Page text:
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TED 2018: Fake Obama video creator defends invention

TED 2018: Fake Obama video creator defends invention
From BBC - April 12, 2018

A researcher who created a fake video of President Obama has defended his invention at the latest TED talks.

The clip shows a computer-generated version of the former US leader mapped to fit an audio recording. Experts have warned the tech involved could spark a "political crisis".

Dr Supasorn Suwajanakorn acknowledged that there was a "potential for misuse".

But, at the Vancouver event, he added the tech could be a force for good.

The computer engineer is now employed by Google's Brain division. He is also working on a tool to detect fake videos and photos on behalf of the AI Foundation.

Damage risk

Dr Suwajanakon, along with colleagues Steven Seitz and Ira Kemelmacher-Shlizerman from the University of Washington, released a paper in July 2017 describing how they created the fake Obama.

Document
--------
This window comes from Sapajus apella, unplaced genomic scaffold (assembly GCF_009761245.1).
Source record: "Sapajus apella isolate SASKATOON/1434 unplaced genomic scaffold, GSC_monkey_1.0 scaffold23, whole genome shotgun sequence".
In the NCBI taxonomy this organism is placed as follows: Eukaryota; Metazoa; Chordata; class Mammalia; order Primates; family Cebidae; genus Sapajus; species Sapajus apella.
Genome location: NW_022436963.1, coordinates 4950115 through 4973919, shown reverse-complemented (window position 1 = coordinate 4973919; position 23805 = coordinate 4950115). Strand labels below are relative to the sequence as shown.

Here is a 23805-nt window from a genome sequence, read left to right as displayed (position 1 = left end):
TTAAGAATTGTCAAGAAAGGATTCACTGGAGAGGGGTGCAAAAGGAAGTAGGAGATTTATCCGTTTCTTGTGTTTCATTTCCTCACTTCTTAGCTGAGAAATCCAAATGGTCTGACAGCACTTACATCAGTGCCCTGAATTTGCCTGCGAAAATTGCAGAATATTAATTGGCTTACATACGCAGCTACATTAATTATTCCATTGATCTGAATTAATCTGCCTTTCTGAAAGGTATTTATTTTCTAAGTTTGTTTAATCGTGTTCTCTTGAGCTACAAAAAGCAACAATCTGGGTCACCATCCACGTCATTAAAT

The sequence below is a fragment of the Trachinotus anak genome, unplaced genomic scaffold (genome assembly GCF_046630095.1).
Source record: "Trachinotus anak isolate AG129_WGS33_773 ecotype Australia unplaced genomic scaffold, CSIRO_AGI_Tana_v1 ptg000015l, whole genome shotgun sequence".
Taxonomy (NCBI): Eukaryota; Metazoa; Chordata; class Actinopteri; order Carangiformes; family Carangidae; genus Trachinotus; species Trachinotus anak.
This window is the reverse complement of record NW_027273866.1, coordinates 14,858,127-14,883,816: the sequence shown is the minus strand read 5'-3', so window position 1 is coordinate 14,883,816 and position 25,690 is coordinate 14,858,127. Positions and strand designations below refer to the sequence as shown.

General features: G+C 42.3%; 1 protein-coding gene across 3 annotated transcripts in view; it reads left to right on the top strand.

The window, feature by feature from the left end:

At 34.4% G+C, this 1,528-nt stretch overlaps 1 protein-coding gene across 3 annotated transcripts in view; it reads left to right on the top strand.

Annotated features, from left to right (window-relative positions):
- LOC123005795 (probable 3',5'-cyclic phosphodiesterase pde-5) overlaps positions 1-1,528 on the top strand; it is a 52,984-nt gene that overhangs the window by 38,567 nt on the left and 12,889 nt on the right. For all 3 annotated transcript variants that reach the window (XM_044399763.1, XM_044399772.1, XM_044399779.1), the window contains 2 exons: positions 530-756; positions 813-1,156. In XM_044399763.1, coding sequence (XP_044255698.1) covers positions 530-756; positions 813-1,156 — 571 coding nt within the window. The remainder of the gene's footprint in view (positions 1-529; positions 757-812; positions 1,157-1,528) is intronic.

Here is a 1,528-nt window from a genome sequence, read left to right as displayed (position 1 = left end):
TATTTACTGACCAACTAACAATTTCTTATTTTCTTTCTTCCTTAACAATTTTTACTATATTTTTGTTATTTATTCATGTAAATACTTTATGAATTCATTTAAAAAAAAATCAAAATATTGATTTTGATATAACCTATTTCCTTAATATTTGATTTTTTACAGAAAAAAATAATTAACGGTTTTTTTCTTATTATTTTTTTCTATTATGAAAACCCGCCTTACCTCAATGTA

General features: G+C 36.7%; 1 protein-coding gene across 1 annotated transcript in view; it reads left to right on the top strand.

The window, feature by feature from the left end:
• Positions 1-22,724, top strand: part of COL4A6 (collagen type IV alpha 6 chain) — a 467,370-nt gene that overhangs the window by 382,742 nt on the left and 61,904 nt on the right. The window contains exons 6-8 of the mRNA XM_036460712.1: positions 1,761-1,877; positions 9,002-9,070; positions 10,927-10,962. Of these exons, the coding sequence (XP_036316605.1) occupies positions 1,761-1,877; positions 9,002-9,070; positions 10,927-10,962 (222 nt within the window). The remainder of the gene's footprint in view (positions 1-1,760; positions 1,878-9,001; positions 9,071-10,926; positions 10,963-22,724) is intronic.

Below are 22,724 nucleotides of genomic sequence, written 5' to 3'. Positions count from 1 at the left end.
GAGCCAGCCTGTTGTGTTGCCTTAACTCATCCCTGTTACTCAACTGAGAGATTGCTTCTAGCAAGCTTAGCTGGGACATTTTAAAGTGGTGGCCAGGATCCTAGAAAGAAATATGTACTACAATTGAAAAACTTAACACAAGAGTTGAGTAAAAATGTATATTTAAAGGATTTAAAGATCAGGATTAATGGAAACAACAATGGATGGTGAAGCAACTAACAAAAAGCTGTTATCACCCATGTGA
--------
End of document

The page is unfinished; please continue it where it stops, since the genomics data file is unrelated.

They developed an algorithm that took audio and transposed it on to a 3D model of the president's face.

The task was completed by a neural network, using 14 hours of Obama speeches and layering that data on top of a basic mouth shape.

Dr Suwajanakorn acknowledged that "fake videos can do a lot of damage" and needed an ethical framework.

"The reaction to our work was quite mixed. People, such as graphic designers, thought it was a great tool. But it was also very scary for other people," he told the BBC.

Political crisis

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